Tuesday, November 25, 2008

Review of Bumping Into Geniuses

I requested this book from the library because I heard the author on the radio one morning. He had some interesting stories about working in the rock industry, and my curiosity was piqued. I have a lifetime subscription to Rolling Stone magazine (although it's hard to keep up with my magazine subscriptions...I have stacks of unread mags throughout the house, making me feel guilty) as well as Spin magazine, and Mr. T and I are big music fans, so I'm always interested in a glimpse of the underbelly of rock.

Mr. T read this one first and dispelled me of any notions I had about this book. "There's a lot of name dropping," he said. You might think, "well, what would you expect, it's about the industry!" but I thought I knew what he meant. When I started to read the book, it became even more clear. Some of the paragraphs were just lists of names! It felt insurmountable. The beginning was the worst part; the author was just starting out in the business and meeting people. He seems to have felt compelled to not only name-drop but also to tell the life story of every character he named, whether or not they were relevant to his story, which is ostensibly the focus of the book. So he'd drop a name, detail that person's entire career in the music industry, and then return to the narrative pages later. It was so hard to keep track of what was happening because of all of the tangents.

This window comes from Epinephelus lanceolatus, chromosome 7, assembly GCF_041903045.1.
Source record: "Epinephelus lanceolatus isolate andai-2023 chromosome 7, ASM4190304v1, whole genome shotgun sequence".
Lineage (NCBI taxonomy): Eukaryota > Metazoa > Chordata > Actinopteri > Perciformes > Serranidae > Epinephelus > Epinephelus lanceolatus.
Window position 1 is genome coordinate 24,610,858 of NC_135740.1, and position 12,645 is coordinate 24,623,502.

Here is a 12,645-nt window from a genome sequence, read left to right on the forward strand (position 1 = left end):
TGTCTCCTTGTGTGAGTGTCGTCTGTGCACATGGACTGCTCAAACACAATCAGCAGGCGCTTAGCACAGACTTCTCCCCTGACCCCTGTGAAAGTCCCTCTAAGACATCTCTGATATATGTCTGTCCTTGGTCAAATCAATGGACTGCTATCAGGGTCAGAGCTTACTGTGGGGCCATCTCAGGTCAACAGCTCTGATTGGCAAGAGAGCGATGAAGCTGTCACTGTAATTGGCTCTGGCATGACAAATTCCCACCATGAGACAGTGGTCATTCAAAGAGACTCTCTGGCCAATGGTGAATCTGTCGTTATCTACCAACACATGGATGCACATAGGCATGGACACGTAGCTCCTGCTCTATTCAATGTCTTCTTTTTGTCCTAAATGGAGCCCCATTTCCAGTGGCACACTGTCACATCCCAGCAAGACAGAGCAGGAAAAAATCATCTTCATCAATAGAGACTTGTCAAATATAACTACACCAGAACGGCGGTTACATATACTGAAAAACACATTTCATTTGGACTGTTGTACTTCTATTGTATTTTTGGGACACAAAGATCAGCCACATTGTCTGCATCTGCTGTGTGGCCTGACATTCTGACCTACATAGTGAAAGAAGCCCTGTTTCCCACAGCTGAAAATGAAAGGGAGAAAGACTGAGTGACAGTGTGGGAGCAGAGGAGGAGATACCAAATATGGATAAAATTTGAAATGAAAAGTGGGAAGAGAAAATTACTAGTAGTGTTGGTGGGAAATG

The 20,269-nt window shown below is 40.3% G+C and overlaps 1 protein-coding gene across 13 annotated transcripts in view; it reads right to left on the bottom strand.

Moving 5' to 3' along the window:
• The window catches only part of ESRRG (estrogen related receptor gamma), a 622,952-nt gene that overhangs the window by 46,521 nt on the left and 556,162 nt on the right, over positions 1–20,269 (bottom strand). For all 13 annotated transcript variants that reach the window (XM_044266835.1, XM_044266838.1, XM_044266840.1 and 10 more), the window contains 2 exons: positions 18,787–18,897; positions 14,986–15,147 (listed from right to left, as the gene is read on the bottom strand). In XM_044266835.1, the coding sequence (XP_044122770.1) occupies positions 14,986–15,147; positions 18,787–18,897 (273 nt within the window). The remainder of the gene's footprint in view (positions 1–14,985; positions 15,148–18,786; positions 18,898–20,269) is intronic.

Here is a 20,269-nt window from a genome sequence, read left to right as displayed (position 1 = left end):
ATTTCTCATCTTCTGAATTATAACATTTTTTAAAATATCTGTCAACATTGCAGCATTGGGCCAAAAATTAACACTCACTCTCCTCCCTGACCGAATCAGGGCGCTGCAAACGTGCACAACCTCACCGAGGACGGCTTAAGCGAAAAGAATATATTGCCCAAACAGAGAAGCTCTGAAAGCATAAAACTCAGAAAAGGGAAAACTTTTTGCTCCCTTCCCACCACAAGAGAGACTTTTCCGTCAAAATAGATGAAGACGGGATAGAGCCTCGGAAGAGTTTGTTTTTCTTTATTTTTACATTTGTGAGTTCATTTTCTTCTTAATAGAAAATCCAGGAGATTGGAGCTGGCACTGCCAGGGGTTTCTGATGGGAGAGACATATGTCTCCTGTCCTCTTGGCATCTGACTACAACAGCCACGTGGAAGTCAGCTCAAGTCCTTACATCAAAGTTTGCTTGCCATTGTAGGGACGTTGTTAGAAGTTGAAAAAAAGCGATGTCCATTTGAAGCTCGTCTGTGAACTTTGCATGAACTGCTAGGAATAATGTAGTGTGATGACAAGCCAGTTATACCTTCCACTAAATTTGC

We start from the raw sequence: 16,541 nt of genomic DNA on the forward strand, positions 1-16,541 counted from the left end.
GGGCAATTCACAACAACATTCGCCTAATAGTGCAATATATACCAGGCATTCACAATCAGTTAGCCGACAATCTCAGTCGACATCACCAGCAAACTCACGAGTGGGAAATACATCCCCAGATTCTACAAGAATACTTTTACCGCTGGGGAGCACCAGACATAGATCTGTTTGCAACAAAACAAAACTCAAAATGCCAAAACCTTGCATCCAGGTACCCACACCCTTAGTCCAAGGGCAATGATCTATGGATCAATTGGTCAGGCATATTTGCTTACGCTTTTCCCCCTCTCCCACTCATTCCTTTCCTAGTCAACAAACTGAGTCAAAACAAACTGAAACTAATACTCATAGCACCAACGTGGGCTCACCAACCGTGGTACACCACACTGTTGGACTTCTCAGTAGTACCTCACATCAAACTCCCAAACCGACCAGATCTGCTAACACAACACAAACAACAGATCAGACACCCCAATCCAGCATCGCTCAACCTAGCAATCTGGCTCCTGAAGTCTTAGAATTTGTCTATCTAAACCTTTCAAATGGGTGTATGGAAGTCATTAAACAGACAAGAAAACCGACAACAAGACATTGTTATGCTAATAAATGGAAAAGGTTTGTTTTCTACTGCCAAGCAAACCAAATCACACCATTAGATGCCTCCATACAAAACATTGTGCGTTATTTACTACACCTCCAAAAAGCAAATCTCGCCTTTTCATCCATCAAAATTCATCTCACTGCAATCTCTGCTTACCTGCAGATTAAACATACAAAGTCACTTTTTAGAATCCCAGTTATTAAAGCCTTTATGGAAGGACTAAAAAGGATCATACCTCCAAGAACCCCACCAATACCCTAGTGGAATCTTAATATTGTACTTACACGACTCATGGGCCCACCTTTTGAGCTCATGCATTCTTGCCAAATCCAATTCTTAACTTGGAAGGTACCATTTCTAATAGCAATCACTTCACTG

There were a few good nuggets of info. Led Zeppelin tidbits are always fascinating, of course. I liked reading about the beginning of Stevie Nicks' solo career. As Mr. T mentioned, there was nothing really new in the section on Nirvana, but it was good to read it again. And sad. The book was unusual in that the author mentioned Courtney Love with a lot of respect, and seems to have tiptoed very carefully around the subject of Courtney in general. I didn't know much about Warren Zevon before reading this book, and it was interesting (and sad) to read about him and the making of his final album.

So, on the whole, I didn't totally hate this book, but neither would I recommend it to anyone. The author seems like the guy who has all the good stories at the party, but good stories do not a writer make. And apparently whoever his editor was was not up to the task either.

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